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    ABSTRACT: We study in a quantitative way whether the most popular tags in a collaborative tagging system are distinctive features when looking at the underlying content. For any set of annotations being helpful in searching, this property must necessarily hold to a strong degree. Our initial experiments show that the most frequent tags in CiteULike are distinctive features, despite the process of annotating documents is not centrally coordinated nor correction mechanisms like in a Wiki-system are used.
    No preview · Conference Paper · Jan 2011
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    Alexander Hinneburg · Dirk Habich · Marcel Karnstedt
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    ABSTRACT: Sensor data have become very huge and single measures are produced at high rates, resulting in streaming sensor data. In this paper, we present a new mining tool called Online DFT, which is particularly powerful for estimating the spectrum of a data stream. Unique features of our new method include low update complexity with high-accuracy estimations for very long periods, and the ability of long-range forecasting based on our Online DFT. Furthermore, we describe some applications of our Online DFT.
    Full-text · Article · Dec 2010
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    Kristin Mittag · Alexander Hinneburg
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    ABSTRACT: Information needs like searching scientific literature that involve high recall rates are difficult to satisfy with ad hoc keyword search. We propose to state queries implicitly by the specification of a set of query documents. The result of such a query is a set of answer documents that are ranked within the answer set. We describe efficient techniques to process such queries. Preliminary experiments using data from the TREC Genomics track 2005 are reported. 1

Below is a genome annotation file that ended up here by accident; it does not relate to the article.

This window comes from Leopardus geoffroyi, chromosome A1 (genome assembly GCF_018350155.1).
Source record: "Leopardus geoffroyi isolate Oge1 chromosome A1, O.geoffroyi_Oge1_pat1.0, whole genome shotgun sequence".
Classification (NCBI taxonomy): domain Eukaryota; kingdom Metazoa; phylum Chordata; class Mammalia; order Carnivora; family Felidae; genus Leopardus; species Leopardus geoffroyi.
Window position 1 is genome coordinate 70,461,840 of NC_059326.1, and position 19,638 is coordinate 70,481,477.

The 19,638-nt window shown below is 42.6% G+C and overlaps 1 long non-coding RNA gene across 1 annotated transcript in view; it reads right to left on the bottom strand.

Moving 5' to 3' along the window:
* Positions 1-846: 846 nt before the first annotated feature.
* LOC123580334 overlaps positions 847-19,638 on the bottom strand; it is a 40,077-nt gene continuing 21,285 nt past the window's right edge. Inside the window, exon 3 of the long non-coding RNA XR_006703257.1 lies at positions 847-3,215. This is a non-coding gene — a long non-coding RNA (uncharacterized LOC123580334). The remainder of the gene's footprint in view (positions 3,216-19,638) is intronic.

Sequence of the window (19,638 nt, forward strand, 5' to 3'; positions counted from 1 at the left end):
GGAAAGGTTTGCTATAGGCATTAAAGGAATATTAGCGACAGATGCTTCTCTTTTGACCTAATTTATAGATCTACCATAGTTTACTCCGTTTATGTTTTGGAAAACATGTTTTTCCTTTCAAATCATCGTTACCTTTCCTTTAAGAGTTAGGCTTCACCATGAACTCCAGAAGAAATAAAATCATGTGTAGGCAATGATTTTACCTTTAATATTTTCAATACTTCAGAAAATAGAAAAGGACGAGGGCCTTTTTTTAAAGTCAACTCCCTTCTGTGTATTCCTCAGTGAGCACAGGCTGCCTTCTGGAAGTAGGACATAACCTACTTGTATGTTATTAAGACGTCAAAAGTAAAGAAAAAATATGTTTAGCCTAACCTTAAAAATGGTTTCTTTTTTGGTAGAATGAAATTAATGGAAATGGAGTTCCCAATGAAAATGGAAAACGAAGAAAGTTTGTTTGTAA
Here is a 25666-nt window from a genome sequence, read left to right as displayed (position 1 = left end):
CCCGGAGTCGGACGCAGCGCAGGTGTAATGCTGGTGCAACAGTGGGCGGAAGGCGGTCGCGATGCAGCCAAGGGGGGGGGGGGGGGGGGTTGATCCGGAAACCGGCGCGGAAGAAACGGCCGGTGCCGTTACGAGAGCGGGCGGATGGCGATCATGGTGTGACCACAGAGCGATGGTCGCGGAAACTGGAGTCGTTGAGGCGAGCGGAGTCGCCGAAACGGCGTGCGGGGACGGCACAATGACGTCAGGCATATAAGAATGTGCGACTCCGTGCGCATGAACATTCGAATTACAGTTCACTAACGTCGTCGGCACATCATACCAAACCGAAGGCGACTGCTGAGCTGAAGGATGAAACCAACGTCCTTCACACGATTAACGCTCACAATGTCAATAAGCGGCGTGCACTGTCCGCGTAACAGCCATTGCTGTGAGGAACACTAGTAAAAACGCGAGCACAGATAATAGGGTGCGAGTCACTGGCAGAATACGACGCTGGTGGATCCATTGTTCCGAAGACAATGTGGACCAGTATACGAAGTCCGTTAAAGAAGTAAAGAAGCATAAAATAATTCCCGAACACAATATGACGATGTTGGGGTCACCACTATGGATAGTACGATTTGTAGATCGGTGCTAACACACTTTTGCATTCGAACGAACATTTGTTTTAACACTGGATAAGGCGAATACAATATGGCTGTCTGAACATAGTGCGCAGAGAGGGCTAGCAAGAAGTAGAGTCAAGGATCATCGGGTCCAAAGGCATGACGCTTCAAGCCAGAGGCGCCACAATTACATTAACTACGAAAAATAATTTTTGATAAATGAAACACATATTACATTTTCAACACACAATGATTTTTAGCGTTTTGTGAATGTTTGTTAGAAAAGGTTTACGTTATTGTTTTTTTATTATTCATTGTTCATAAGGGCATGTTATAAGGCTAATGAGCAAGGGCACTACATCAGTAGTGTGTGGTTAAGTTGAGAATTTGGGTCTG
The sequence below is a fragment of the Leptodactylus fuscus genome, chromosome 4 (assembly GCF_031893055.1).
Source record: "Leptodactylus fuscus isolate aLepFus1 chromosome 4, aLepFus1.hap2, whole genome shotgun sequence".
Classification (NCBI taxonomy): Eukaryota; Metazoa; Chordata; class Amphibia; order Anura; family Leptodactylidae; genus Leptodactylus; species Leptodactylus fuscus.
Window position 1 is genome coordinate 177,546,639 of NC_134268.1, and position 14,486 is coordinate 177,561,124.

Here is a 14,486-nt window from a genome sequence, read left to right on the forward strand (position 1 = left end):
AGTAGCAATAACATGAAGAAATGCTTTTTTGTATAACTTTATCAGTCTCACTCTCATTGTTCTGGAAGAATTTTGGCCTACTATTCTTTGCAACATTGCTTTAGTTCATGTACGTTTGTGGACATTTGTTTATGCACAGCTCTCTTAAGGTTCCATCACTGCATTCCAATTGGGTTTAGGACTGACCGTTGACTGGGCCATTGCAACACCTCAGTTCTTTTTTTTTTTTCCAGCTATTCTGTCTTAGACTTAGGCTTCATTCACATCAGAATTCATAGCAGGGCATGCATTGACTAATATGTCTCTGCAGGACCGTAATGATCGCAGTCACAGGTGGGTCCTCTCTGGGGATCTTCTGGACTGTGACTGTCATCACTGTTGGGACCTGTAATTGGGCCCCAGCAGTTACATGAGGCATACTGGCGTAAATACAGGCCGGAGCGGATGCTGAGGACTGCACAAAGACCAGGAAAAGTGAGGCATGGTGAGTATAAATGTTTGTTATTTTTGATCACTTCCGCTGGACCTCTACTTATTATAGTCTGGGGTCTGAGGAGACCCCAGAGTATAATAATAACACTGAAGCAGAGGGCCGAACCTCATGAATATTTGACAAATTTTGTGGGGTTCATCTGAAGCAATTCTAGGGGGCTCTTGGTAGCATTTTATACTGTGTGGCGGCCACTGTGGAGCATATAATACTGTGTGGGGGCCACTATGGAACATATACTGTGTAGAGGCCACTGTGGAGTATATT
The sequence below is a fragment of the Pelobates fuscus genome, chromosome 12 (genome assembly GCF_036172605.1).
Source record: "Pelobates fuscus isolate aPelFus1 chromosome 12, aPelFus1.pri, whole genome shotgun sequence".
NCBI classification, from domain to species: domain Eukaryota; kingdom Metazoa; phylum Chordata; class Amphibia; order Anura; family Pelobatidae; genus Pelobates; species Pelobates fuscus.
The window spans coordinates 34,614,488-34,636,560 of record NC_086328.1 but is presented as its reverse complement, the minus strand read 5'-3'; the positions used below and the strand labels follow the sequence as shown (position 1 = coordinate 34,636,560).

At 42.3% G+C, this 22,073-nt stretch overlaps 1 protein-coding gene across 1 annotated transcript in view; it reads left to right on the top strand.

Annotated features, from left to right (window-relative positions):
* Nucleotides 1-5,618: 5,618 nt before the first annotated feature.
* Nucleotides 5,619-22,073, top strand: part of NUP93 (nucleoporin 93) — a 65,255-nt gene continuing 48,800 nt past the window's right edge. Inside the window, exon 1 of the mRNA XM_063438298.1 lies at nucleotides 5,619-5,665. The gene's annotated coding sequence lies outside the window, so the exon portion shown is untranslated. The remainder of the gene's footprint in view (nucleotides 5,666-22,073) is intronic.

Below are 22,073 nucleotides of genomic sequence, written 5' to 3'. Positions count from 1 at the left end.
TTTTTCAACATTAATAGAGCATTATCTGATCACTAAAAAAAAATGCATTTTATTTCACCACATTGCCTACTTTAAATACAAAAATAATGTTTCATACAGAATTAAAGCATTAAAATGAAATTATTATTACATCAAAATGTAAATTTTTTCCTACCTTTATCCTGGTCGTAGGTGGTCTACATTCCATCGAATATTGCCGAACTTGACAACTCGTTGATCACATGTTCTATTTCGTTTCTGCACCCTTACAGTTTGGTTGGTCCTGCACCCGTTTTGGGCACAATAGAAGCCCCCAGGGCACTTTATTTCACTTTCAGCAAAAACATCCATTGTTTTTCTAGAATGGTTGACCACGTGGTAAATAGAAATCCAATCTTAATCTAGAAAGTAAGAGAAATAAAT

Preview · Conference Paper · Jan 2010
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    André Gohr · Myra Spiliopoulou · Alexander Hinneburg

    Full-text · Conference Paper · Jan 2010
  • Christine Staiger · Alexander Hinneburg · Ralf Bernd Klösgen
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    ABSTRACT: Most mitochondrial proteins are synthesized in the cytosol of eukaryotic cells as precursor proteins carrying N-terminal extensions called transit peptides or presequences, which mediate their specific transport into mitochondria. However, plant cells possess a second potential target organelle for such transit peptides, the chloroplast. It can therefore be assumed that mitochondrial transit peptides in plants are exposed to an increased demand of specificity, which in turn leads to reduced degrees of freedom in these transit peptides compared with those of nonplant organisms. Our study investigates this hypothesis using fractal dimension. Statistical analysis of sequence data shows that the fractal dimension of mitochondrial transit peptides in plants is indeed significantly lower than that from nonplant organisms.
    No preview · Article · May 2009 · Molecular Biology and Evolution
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    André Gohr · Alexander Hinneburg · Rene Schult · Myra Spiliopoulou